A Dream Realized

Partnering to give back


Cynthia Calabrese (L) and Mark Gelfand with President Zorica Pantic.

The seeds of Cynthia Calabrese’s loyalty to Wentworth were planted in 2002, when her son Andrew began his first year as a student at the Institute.

“Wentworth was extremely helpful in providing us with financial assistance,” says Calabrese. “We were worried about space in the residence hall, and that issue was taken care of promptly. Yet it was more than that. Everyone showed a very caring attitude toward helping us during our difficult time. I said that if I ever had a chance to give back, I would.”

After both Andrew (AMET ’04, BMET ’06) and another son, Timothy (BCMT ’11), had graduated from Wentworth, Calabrese got that chance when she met her partner, software engineer and entrepreneur Mark Gelfand. In 2006, Gelfand established the Gelfand Family Charitable Trust, which is focused on STEM (science, technology, engineering, and mathematics) education.

After learning more about Wentworth from Calabrese, Gelfand took a closer look at making a contribution to the Institute.

The Gelfand Family Charitable Trust’s latest gift to Wentworth is a $1.25 million contribution to fund the Gelfand Strength of Materials Lab (see story, page 6). The gift funds the purchase of new equipment as well as support for equipment maintenance.

“When I first met [Wentworth President] Zorica [Pantić], I asked her what the school needed most,” remembers Calabrese, who along with Gelfand, was awarded an honorary doctorate from Wentworth in 2013. “Where could the money be used that would be most beneficial to Wentworth?”

“When I found out that Wentworth was looking to upgrade its materials testing lab, I jumped at the chance to participate,” says Gelfand, noting that as a youngster, his love of engineering was sparked by his uncle Len, an engineer at Cleveland-based ERICO Products.

“I was intrigued by his tales and home movies of his thermite welding inventions, experimental tests, and sales presentations,” he says. “Never would the weld break before the rebar, no matter the size of the test objects, some of which were massive and dangerous.”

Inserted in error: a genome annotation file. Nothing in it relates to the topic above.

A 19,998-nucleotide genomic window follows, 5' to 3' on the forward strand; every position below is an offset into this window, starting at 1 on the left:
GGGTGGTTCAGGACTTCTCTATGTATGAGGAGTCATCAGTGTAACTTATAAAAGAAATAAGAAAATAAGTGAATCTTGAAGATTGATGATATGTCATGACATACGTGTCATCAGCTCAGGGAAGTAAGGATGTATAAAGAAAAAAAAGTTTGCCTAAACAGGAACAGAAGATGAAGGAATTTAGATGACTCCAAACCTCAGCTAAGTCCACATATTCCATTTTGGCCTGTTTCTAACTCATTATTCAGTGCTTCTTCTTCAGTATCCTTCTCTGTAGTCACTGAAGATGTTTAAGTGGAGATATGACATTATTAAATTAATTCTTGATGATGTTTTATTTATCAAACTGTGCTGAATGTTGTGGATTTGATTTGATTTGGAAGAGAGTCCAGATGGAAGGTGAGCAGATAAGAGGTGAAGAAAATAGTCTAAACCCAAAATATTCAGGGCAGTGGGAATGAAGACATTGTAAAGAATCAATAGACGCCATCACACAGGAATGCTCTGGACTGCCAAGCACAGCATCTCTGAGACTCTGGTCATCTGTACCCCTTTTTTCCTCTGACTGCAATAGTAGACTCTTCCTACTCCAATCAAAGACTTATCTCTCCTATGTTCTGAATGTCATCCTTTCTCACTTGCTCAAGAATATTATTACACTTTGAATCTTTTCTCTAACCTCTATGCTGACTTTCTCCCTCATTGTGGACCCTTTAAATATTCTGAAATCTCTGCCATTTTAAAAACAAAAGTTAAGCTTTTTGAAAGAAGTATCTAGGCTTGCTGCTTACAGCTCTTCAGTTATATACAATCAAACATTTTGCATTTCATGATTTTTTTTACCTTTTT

During high school and as an undergraduate at Carnegie Mellon University, Gelfand worked summers at the ERICO factory, as well as at USS Steel blast furnaces near Pittsburgh. “These experiences were key to my understanding of manufacturing and automation, which helped me design complex automated valuation modeling systems,” Gelfand says. “The factory experiences also prepared me for my current roles as a hands-on scientific/engineering products
investor and as a founder of technical centers and factories in East Africa.”

The new Gelfand Strength of Materials Lab triples the size of the previous lab, and features new equipment as well as modernized machinery from the existing lab. The new space, along with the Manufacturing Center, which opened in 2011, and the new Altschuler Computer Center, composes the High-Tech Highway through Williston, Wentworth, and Dobbs Halls.

“The excitement for me comes in the fact that through the generosity of Mr. Gelfand, I could have a dream realized—the dream that I echoed years ago, that if I ever had the chance to give back to Wentworth, that I would do so,” Calabrese says. “Of course, I never thought that I would be able to take part in a project as grand as the Strength of Materials Lab.”

Caleb Cochran

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